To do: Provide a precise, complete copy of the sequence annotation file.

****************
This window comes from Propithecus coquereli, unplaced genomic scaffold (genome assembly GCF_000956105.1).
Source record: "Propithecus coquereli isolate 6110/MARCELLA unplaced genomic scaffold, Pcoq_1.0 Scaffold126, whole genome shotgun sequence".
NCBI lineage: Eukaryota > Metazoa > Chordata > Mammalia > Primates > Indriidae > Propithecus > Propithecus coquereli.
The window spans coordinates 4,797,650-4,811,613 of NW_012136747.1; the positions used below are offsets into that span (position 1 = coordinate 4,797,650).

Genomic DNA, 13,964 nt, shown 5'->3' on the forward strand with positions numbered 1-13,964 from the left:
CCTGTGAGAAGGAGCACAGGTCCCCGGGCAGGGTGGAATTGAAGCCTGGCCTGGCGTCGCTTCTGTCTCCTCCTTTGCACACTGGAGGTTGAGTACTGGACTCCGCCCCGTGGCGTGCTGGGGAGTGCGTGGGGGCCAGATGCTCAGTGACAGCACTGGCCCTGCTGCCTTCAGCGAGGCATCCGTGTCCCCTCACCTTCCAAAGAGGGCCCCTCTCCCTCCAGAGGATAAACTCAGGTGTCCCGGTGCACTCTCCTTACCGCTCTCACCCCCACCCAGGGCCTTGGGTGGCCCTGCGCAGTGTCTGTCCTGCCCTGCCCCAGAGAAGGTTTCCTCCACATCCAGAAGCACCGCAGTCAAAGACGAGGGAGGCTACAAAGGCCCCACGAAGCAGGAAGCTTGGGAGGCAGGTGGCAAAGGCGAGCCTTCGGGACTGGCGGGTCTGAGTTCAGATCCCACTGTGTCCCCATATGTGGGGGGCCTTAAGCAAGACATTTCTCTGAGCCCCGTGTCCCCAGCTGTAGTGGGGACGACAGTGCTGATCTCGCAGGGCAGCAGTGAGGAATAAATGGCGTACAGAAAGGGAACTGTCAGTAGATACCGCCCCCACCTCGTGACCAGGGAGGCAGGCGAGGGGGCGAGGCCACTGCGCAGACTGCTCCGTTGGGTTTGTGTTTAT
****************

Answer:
This window comes from Propithecus coquereli, unplaced genomic scaffold (genome assembly GCF_000956105.1).
Source record: "Propithecus coquereli isolate 6110/MARCELLA unplaced genomic scaffold, Pcoq_1.0 Scaffold126, whole genome shotgun sequence".
NCBI lineage: Eukaryota > Metazoa > Chordata > Mammalia > Primates > Indriidae > Propithecus > Propithecus coquereli.
The window spans coordinates 4,797,650-4,811,613 of NW_012136747.1; the positions used below are offsets into that span (position 1 = coordinate 4,797,650).

Genomic DNA, 13,964 nt, shown 5'->3' on the forward strand with positions numbered 1-13,964 from the left:
CCTGTGAGAAGGAGCACAGGTCCCCGGGCAGGGTGGAATTGAAGCCTGGCCTGGCGTCGCTTCTGTCTCCTCCTTTGCACACTGGAGGTTGAGTACTGGACTCCGCCCCGTGGCGTGCTGGGGAGTGCGTGGGGGCCAGATGCTCAGTGACAGCACTGGCCCTGCTGCCTTCAGCGAGGCATCCGTGTCCCCTCACCTTCCAAAGAGGGCCCCTCTCCCTCCAGAGGATAAACTCAGGTGTCCCGGTGCACTCTCCTTACCGCTCTCACCCCCACCCAGGGCCTTGGGTGGCCCTGCGCAGTGTCTGTCCTGCCCTGCCCCAGAGAAGGTTTCCTCCACATCCAGAAGCACCGCAGTCAAAGACGAGGGAGGCTACAAAGGCCCCACGAAGCAGGAAGCTTGGGAGGCAGGTGGCAAAGGCGAGCCTTCGGGACTGGCGGGTCTGAGTTCAGATCCCACTGTGTCCCCATATGTGGGGGGCCTTAAGCAAGACATTTCTCTGAGCCCCGTGTCCCCAGCTGTAGTGGGGACGACAGTGCTGATCTCGCAGGGCAGCAGTGAGGAATAAATGGCGTACAGAAAGGGAACTGTCAGTAGATACCGCCCCCACCTCGTGACCAGGGAGGCAGGCGAGGGGGCGAGGCCACTGCGCAGACTGCTCCGTTGGGTTTGTGTTTAT